Carrot, Stick and Hammer by Dr. Jose Delgado I don’t think that the present and future of medicine is understood by many people in the United States. While many people talk about healthcare reform few understand the actual situation we in the healthcare industry are facing.
I don’t think that the present and future of medicine is understood by many people in the United States. While many people talk about healthcare reform few understand the actual situation we in the healthcare industry are facing. In a way is interested to see how the Government is trying to lead healthcare professionals. First they provide incentives to motivate a particular behavior. Then, for those who do not take the incentive a reduction in payment is implemented. Down the road they prosecute and penalize you if you receive any funding and didn’t comply with their rules. In an article written by Mr. Kenneth J. Terry, Penalties for Physicians: They Keep Piling on. Medscape. 01Jan , he writes about the carrot and the stick approach where the initial effort is to incentivize which is followed by penalties for those that do not comply. I agree with his analysis but think Mr Terry falls short since the penalties for those not complying may be lesser than the penalties for those that are trying to comply but are faced with audits, fines and penalties for “non-compliance”, hence the carrot, stick and hammer approach. Some of the better known programs and a brief description where this situation applies are: E-prescribing. Incentives for electronic prescription started at 2% and decreased to 1% in 2012. By the year 2013 these incentives will go down to 0.5%. The way the program works physicians must have written at least 10 prescriptions between January 1st and June 30 of 2011 or face penalties in 2012 for not prescribing electronically. The fine for not prescribing electronically will rise to 1.5% in 2013 and 2% in 2014. The problem with electronic prescriptions and the Electronic Health Record (EHR) incentive program is that even if the healthcare professional completed the attestation for meaningful use, he/she may still be penalized under the electronic prescription program if they didn’t write the minimum number of prescriptions required. Of all the programs the government is pushing, electronic prescription is the easier to comply with even if you have to use a stand alone program. Meaningful Use. Meaningful Use Stage 1 seems simple to implement as the main drivers are use of a certified EHR and attestation that all the necessary steps are been implemented. However this has not been proven to be the case in many Practices as implementation attempts have decreased production and increase costs. The key factor that must be understood is that Eligible Providers (EPs) must show compliance with meaningful use (all stages) as they are been implemented or face penalties. Another fact about meaningful use is that penalties may vary depending on how many EPs are meaningful users. As Mr. Terry explains: If less than 75% of all EPs in the United States are meaningful users, the penalty for not complying with the program starts at 1% in 2015, rising to 5% or more in 2019. If an EP also does not e-prescribe, the penalty starts at 2% in 2015. If more than 75% of EPs are meaningful users, the penalty for not showing meaningful use also begins at 1% in 2015 but rises only to 3% in 2019. The due date for meaningful use stage 2 is now set for October 2013 and the requirements for meaningful use stage 3 are under discussions as we speak. Yet the fact that your present system has been certified under meaningful use stage 1 doesn’t mean that they are certified under meaningful use stage 2. In addition to the challenges and costs of implementation there is the issue of data sharing, the Health Insurance Portability and Accountability Act (HIPAA) and how the law may interpret the sharing of information in the exchanges and your responsibility to protect the same. At this point in time there are many gray areas that expose EPs to potential violations under HIPAA. Last but not least, those that received incentives for meaningful may now be facing visits from agencies such as the Office of the Inspector General to ensure that they truly meet the requirements they attested to in face 1. Physician Quality Reporting System (PQRS). Created in 2007, PQRS introduced a 0.5% incentive for eligible professionals who agreed to participate in CMS quality reporting program. The program requires eligible professionals to report three measures on a specified group of patients. Starting in 2015, the penalty for failing to submit data under the PQRS program is 1.5% of Medicare payments. The subsequent year, 2016, the penalty for failing to submit data increases to 2%. Value Based Purchasing Program (VBP). The basics of VBP is that Providers must be accountable for cost and quality of care. Using this concept as a based CMS plans to implement a program to make groups of 100 or more physicians accountable for their services by using a quality and efficiency score. The initial data to measure performance will be collected throughout the year 2013 but the financial implications will not be seen until the 2015 year. Compliance. In addition to the previous programs it is important to remember that there are other initiatives and regulation that while they do not offer any incentives they will penalize those not complying with the same. For example, the Dept. of Health and Human Services’ (HHS) Office for Civil Rights issued a warning to doctors as they announce a resolution settlement: No matter the size of your practice, you will be held accountable for HIPAA violations. In one particular case the HHS Office for Civil Rights launched an investigation after a complaint was filed alleging that the practice was posting surgery and appointment schedules on an Internet-based calendar that was publicly accessible. Susan McAndrew, the HHS office’s deputy director of health information privacy, said when the office started working with the practice to resolve the issue, it became clear that the practice had done little to comply with HIPAA Privacy and Security Rules since the regulations were implemented in 2003 and 2004, respectively. The practice didn’t admit any wrongdoing but agreed to pay 100,000 and take corrective actions. Another Practice agreed to pay 1.5 million as a settlement. In this case the investigation by HHS followed a breach report submitted by the Practice itself. This Practice in particular was following the protocols of the Health Information Technology for Economic and Clinical Health Act (HITECH) Breach Notification Rule, reporting the theft of an unencrypted personal laptop containing the electronic protected health information (ePHI) of patients and research subjects. The information contained on the laptop included patient prescriptions and clinical information. OCR’s investigation indicated that the Practice failed to take necessary steps to comply with certain requirements of the Security Rule, such as conducting a thorough analysis of the risk to the confidentiality of ePHI maintained on portable devices, implementing security measures sufficient to ensure the confidentiality of ePHI that the Practice created, maintained, and transmitted using portable devices, adopting and implementing policies and procedures to restrict access to ePHI to authorized users of portable devices, and adopting and implementing policies and procedures to address security incident identification, reporting, and response. OCR’s investigation indicated that these failures continued over an extended period of time, demonstrating a long-term, organizational disregard for the requirements of the Security Rule. “In an age when health information is stored and transported on portable devices such as laptops, tablets, and mobile phones, special attention must be paid to safeguarding the information held on these devices,” said OCR Director Leon Rodriguez. “This enforcement action emphasizes that compliance with the HIPAA Privacy and Security Rules must be prioritized by management and implemented throughout an organization, from top to bottom.” In addition to the 1.5 million settlement, the agreement required the Practice to adhere to a corrective action plan, which includes reviewing, revising, and maintaining policies and p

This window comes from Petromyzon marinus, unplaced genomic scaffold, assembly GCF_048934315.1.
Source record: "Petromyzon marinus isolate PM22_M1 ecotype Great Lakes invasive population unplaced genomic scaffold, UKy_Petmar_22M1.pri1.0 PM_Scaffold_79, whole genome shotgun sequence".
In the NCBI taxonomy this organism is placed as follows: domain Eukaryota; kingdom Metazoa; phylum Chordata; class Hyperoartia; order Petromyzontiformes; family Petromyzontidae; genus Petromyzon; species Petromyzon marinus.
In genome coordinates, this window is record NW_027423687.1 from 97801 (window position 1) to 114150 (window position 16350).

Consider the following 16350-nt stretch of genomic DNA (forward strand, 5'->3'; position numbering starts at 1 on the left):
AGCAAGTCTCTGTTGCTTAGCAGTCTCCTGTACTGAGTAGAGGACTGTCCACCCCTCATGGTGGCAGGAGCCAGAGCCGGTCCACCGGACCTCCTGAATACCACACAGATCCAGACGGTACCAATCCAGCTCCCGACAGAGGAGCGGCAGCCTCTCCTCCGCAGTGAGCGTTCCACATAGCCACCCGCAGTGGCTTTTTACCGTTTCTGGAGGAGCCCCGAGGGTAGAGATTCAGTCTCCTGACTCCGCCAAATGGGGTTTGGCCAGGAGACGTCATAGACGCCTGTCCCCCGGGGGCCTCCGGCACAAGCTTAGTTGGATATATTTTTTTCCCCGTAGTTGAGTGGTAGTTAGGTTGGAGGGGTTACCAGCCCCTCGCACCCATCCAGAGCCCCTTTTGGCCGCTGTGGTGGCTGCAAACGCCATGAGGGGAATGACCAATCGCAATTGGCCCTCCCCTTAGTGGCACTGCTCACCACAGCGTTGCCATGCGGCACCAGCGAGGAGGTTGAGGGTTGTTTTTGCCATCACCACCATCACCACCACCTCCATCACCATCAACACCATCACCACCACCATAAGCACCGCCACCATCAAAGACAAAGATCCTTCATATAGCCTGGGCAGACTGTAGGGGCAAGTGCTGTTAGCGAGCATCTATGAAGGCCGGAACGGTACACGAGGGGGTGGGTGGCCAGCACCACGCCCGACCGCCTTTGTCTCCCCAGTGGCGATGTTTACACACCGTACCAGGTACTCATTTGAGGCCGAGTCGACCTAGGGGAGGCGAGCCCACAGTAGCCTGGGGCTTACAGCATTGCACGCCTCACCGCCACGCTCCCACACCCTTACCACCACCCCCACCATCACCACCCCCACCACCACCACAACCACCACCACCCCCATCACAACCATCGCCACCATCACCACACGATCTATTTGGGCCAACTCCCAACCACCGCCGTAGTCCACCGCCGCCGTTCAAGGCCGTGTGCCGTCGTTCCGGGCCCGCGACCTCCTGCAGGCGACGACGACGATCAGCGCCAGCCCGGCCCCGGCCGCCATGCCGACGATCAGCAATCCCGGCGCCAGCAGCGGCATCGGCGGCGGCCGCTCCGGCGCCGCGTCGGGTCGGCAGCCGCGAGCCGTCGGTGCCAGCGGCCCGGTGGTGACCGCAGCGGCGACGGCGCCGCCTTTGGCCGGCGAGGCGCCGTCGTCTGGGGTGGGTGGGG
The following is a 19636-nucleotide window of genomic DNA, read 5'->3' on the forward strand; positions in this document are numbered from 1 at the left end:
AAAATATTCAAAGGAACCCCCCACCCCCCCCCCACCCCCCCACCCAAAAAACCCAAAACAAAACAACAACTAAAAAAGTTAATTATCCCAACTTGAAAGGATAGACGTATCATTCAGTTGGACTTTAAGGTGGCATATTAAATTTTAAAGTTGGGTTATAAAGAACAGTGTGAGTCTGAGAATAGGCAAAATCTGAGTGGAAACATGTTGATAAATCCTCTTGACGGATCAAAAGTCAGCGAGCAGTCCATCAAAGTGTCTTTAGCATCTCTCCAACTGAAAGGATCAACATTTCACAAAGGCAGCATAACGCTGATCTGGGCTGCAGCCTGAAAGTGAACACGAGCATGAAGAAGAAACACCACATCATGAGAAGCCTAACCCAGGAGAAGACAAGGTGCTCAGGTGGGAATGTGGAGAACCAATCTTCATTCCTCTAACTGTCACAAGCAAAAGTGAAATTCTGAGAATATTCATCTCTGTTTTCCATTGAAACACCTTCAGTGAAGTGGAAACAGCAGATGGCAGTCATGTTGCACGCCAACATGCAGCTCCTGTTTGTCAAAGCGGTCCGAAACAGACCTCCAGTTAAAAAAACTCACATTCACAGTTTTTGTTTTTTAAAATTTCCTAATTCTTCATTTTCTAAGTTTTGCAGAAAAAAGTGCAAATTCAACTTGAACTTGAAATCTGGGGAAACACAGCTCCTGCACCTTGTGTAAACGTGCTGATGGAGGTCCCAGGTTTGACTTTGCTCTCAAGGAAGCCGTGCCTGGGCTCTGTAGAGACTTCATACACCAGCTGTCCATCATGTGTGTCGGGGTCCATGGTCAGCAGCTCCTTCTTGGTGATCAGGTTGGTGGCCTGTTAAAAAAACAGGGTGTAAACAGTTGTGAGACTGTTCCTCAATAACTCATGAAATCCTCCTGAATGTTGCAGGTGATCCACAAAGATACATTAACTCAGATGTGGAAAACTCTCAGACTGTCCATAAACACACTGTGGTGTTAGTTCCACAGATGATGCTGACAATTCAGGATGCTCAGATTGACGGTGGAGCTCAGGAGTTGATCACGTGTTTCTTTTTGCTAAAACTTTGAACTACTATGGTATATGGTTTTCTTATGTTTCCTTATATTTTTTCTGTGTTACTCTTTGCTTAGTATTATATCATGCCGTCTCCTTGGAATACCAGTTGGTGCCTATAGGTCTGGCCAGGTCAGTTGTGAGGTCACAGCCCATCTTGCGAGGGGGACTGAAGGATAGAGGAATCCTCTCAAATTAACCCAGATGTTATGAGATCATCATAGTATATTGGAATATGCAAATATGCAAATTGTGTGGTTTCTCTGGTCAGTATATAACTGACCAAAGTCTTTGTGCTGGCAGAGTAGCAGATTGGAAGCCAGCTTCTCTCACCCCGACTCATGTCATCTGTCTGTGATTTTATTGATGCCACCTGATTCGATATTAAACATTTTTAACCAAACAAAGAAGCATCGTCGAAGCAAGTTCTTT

rocedures to ensure compliance with the Security Rule. An independent monitor was also assigned to conduct assessments of the Practice’s compliance with the corrective action plan and render semi-annual reports to HHS for a 3-year period. In Summary, there is no question that we as healthcare professionals must embrace technology to survive, yet, the carrot, stick and hammer approach may result in future accessibility issues to potential patients as more Providers may select retirement, emigrating or simple changes to minimize exposure. Regardless of the approach the road is not clear anymore and professional guidance and consultants may be a cost of doing business in the future.